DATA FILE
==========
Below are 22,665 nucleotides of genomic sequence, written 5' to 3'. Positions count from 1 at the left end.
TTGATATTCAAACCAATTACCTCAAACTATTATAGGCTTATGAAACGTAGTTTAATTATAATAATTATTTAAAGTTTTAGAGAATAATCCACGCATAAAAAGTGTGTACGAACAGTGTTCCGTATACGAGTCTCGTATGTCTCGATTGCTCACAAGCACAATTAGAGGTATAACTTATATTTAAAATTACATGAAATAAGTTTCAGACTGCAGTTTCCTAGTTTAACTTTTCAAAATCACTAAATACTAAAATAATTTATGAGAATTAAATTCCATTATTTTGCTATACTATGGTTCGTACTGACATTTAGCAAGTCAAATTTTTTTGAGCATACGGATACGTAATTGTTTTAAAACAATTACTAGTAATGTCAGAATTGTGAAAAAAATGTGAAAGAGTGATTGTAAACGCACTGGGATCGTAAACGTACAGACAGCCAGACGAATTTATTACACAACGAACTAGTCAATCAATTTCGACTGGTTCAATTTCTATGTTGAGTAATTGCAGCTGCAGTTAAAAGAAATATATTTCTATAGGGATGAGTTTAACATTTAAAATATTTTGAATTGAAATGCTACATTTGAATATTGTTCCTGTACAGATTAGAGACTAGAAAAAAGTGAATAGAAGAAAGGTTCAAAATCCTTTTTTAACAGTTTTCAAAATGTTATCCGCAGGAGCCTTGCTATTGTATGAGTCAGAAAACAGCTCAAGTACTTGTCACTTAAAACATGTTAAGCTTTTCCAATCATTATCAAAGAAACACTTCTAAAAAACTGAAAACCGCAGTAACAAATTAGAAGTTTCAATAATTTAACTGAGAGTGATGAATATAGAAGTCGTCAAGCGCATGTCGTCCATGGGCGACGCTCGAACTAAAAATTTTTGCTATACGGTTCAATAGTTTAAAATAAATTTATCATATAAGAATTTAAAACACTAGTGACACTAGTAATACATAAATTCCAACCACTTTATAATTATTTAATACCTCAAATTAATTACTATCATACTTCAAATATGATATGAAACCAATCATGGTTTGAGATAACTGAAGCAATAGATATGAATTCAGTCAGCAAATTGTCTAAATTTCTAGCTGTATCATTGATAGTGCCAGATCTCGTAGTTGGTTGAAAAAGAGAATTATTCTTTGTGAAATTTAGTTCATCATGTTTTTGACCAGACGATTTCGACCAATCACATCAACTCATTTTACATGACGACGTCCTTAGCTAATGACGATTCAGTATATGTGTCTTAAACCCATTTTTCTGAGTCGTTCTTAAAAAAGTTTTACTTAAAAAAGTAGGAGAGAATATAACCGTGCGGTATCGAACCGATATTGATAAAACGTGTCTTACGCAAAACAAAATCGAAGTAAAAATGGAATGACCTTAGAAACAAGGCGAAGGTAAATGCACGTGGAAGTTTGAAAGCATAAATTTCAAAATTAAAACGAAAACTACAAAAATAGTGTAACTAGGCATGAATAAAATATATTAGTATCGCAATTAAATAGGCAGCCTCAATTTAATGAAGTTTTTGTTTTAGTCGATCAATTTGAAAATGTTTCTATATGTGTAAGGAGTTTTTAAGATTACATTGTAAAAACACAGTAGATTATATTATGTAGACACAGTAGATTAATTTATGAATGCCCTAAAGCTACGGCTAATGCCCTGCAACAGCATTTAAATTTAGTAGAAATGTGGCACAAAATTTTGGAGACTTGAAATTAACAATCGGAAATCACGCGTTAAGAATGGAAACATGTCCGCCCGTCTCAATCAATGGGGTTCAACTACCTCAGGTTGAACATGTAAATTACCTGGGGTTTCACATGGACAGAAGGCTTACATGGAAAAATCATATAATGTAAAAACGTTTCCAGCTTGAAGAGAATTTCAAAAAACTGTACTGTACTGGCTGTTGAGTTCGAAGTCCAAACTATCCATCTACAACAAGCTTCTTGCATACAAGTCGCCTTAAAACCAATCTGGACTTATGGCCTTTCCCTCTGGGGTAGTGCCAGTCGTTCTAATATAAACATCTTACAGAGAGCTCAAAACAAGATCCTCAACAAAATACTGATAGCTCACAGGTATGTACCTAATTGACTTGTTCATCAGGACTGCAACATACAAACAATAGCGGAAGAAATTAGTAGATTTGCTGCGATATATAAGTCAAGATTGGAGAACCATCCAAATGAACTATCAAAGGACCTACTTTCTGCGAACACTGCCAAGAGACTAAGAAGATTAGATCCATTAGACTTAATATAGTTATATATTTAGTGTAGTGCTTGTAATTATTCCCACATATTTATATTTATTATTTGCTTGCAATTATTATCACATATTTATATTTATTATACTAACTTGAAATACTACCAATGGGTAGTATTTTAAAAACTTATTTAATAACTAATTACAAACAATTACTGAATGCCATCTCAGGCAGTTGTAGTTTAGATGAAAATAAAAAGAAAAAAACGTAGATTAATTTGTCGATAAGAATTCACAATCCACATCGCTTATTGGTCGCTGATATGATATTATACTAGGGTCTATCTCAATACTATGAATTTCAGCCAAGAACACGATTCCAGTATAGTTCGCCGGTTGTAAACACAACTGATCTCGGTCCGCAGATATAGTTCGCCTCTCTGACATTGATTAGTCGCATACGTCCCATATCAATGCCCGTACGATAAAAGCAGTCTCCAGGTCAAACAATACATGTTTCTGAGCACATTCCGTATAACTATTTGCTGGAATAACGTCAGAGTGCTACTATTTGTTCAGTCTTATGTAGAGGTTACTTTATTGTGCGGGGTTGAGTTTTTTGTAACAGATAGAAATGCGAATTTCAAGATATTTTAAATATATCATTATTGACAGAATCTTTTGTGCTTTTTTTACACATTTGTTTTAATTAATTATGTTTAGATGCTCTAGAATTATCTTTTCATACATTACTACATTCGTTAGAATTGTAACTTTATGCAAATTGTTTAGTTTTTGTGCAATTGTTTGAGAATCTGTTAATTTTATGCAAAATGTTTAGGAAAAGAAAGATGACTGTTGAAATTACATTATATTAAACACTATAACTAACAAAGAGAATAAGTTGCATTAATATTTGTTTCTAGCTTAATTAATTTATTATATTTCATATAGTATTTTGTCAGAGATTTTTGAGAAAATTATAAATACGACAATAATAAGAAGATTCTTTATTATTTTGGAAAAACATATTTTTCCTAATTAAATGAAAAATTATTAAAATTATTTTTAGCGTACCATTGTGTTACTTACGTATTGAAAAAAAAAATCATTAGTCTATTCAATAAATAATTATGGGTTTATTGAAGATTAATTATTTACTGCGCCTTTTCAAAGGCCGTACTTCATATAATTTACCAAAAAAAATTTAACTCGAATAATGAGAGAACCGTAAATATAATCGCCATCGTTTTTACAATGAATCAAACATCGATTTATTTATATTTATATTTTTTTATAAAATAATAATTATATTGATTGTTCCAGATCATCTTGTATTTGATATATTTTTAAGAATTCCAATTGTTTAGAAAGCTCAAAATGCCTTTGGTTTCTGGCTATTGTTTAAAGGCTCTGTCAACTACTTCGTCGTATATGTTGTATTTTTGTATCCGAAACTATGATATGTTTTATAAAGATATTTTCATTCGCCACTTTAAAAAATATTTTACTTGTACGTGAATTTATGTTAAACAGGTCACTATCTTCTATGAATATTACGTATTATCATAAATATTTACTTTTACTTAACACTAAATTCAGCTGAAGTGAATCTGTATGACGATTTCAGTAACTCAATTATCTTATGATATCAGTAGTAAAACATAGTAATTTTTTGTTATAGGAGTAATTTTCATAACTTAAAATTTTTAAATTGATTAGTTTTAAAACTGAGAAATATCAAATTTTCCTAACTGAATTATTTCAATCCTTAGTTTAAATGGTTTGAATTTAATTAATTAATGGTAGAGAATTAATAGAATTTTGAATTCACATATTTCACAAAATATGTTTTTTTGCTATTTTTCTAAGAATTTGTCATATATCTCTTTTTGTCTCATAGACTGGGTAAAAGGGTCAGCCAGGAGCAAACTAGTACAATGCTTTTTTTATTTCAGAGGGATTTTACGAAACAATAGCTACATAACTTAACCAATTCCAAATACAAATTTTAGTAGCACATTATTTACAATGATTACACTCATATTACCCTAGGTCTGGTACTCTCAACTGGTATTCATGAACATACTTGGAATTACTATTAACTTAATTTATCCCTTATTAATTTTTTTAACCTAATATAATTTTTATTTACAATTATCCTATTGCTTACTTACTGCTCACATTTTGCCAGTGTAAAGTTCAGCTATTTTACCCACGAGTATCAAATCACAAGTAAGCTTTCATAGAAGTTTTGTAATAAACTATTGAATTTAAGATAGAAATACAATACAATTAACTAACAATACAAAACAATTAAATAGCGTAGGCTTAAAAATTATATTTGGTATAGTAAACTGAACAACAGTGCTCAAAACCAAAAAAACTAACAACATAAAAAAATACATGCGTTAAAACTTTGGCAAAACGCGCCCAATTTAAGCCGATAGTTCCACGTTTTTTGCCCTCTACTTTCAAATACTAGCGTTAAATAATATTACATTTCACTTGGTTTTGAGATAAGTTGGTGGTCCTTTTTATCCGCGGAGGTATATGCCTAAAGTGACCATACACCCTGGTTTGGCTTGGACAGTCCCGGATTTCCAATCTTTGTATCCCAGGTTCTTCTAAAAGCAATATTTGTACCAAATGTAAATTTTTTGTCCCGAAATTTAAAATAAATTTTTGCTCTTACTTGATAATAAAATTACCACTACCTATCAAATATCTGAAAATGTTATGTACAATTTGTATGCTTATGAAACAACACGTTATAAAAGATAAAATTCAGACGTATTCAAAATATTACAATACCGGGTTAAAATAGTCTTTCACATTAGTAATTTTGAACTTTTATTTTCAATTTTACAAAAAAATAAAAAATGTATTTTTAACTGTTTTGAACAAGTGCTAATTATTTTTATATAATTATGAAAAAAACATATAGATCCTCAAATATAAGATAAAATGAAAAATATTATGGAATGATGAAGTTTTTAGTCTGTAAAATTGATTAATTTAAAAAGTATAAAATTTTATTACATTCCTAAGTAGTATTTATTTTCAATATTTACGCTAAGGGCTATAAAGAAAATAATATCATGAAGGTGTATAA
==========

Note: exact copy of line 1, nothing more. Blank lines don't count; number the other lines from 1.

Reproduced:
Below are 22,665 nucleotides of genomic sequence, written 5' to 3'. Positions count from 1 at the left end.